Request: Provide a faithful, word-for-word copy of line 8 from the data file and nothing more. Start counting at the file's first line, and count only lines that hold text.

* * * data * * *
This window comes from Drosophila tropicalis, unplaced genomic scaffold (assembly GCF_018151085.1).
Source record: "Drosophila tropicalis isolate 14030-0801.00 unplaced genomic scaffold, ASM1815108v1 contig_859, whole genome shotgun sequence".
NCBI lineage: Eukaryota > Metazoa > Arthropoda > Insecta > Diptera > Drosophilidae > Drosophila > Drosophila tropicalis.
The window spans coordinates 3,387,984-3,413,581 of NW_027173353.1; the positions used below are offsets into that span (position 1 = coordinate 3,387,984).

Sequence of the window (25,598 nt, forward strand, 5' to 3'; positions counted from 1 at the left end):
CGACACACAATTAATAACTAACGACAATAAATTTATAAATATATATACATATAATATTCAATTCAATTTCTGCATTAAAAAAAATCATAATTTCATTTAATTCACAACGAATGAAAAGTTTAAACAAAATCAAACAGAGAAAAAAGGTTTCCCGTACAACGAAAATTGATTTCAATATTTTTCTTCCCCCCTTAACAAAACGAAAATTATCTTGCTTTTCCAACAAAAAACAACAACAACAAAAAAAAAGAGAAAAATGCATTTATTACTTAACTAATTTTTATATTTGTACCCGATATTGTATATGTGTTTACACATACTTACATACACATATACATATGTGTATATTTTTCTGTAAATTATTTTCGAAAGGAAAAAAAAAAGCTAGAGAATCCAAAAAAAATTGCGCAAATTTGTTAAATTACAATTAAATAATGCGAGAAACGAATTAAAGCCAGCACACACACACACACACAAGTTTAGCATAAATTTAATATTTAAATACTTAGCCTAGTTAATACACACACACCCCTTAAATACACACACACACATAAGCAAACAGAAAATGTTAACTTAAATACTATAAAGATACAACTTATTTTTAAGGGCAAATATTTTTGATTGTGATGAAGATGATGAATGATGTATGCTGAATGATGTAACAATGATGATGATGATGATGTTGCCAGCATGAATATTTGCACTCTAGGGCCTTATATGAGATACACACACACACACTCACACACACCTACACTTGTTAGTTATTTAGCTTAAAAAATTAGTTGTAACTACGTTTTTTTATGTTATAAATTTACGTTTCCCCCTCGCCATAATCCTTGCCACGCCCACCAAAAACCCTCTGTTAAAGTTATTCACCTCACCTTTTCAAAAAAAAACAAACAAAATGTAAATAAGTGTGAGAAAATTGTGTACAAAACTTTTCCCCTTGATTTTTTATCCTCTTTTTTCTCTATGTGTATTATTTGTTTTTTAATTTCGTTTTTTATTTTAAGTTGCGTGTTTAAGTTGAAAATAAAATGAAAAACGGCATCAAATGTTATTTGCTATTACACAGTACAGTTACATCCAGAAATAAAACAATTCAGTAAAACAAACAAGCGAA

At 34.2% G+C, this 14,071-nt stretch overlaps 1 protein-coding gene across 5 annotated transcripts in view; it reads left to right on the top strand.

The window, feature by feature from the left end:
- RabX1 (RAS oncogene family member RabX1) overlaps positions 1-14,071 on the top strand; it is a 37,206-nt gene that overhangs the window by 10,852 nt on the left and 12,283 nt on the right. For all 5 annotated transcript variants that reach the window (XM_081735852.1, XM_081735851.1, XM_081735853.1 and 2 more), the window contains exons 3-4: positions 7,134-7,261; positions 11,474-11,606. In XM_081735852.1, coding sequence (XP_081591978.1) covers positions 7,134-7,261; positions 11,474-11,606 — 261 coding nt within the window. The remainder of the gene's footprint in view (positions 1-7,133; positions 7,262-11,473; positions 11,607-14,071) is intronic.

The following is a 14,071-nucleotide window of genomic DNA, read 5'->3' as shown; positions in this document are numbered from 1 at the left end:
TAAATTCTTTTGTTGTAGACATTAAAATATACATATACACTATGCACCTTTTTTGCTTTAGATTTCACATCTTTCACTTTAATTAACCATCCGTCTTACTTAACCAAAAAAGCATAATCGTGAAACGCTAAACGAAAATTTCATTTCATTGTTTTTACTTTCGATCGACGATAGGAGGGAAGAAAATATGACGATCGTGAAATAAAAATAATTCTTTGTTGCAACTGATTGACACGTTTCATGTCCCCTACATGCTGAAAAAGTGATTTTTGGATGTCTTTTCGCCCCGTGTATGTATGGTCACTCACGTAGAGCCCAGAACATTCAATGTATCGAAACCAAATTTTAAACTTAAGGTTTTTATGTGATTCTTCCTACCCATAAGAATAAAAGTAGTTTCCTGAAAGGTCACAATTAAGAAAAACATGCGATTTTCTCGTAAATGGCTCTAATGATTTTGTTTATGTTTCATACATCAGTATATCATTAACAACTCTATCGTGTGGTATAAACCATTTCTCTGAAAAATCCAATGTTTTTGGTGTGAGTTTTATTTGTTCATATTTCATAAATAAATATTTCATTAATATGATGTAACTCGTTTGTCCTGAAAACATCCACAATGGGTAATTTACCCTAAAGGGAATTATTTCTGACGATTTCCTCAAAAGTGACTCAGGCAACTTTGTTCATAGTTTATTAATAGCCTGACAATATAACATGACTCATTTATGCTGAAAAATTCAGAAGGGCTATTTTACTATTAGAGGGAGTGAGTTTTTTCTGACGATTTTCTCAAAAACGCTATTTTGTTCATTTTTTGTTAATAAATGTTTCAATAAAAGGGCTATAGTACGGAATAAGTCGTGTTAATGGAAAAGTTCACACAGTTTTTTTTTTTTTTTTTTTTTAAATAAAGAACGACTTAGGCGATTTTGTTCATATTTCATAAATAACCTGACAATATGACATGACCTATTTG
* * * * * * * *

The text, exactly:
The window, feature by feature from the left end: